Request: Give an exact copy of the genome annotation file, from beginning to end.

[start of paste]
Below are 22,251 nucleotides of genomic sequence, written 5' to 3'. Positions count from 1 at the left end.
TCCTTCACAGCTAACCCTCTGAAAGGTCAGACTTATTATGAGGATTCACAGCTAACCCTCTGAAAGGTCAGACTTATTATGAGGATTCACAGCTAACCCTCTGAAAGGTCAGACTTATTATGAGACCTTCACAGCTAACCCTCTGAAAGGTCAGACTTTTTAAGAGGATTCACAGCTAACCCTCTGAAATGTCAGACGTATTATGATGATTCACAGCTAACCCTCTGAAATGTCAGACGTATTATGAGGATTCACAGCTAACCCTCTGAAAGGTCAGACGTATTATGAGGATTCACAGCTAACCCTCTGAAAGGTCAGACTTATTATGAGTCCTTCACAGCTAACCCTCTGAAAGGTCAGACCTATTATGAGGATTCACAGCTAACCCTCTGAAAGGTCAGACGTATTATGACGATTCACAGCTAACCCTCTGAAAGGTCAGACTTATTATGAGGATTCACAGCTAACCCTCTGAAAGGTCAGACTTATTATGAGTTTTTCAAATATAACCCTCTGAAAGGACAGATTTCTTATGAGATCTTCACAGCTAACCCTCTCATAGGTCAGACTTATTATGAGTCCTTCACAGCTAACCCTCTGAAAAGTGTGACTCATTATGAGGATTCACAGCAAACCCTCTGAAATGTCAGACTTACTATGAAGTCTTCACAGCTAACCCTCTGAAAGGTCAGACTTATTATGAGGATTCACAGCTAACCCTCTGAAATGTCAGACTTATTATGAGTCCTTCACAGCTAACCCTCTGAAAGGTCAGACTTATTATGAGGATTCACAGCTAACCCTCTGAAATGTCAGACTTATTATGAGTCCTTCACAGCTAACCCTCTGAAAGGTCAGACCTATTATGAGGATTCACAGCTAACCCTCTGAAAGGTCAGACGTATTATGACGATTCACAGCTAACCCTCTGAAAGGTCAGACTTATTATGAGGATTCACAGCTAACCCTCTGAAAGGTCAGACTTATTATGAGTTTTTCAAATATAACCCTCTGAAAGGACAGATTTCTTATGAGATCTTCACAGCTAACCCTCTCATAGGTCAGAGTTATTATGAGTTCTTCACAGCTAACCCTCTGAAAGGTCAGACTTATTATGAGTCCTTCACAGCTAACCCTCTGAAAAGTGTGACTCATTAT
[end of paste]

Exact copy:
Below are 22,251 nucleotides of genomic sequence, written 5' to 3'. Positions count from 1 at the left end.
TCCTTCACAGCTAACCCTCTGAAAGGTCAGACTTATTATGAGGATTCACAGCTAACCCTCTGAAAGGTCAGACTTATTATGAGGATTCACAGCTAACCCTCTGAAAGGTCAGACTTATTATGAGACCTTCACAGCTAACCCTCTGAAAGGTCAGACTTTTTAAGAGGATTCACAGCTAACCCTCTGAAATGTCAGACGTATTATGATGATTCACAGCTAACCCTCTGAAATGTCAGACGTATTATGAGGATTCACAGCTAACCCTCTGAAAGGTCAGACGTATTATGAGGATTCACAGCTAACCCTCTGAAAGGTCAGACTTATTATGAGTCCTTCACAGCTAACCCTCTGAAAGGTCAGACCTATTATGAGGATTCACAGCTAACCCTCTGAAAGGTCAGACGTATTATGACGATTCACAGCTAACCCTCTGAAAGGTCAGACTTATTATGAGGATTCACAGCTAACCCTCTGAAAGGTCAGACTTATTATGAGTTTTTCAAATATAACCCTCTGAAAGGACAGATTTCTTATGAGATCTTCACAGCTAACCCTCTCATAGGTCAGACTTATTATGAGTCCTTCACAGCTAACCCTCTGAAAAGTGTGACTCATTATGAGGATTCACAGCAAACCCTCTGAAATGTCAGACTTACTATGAAGTCTTCACAGCTAACCCTCTGAAAGGTCAGACTTATTATGAGGATTCACAGCTAACCCTCTGAAATGTCAGACTTATTATGAGTCCTTCACAGCTAACCCTCTGAAAGGTCAGACTTATTATGAGGATTCACAGCTAACCCTCTGAAATGTCAGACTTATTATGAGTCCTTCACAGCTAACCCTCTGAAAGGTCAGACCTATTATGAGGATTCACAGCTAACCCTCTGAAAGGTCAGACGTATTATGACGATTCACAGCTAACCCTCTGAAAGGTCAGACTTATTATGAGGATTCACAGCTAACCCTCTGAAAGGTCAGACTTATTATGAGTTTTTCAAATATAACCCTCTGAAAGGACAGATTTCTTATGAGATCTTCACAGCTAACCCTCTCATAGGTCAGAGTTATTATGAGTTCTTCACAGCTAACCCTCTGAAAGGTCAGACTTATTATGAGTCCTTCACAGCTAACCCTCTGAAAAGTGTGACTCATTAT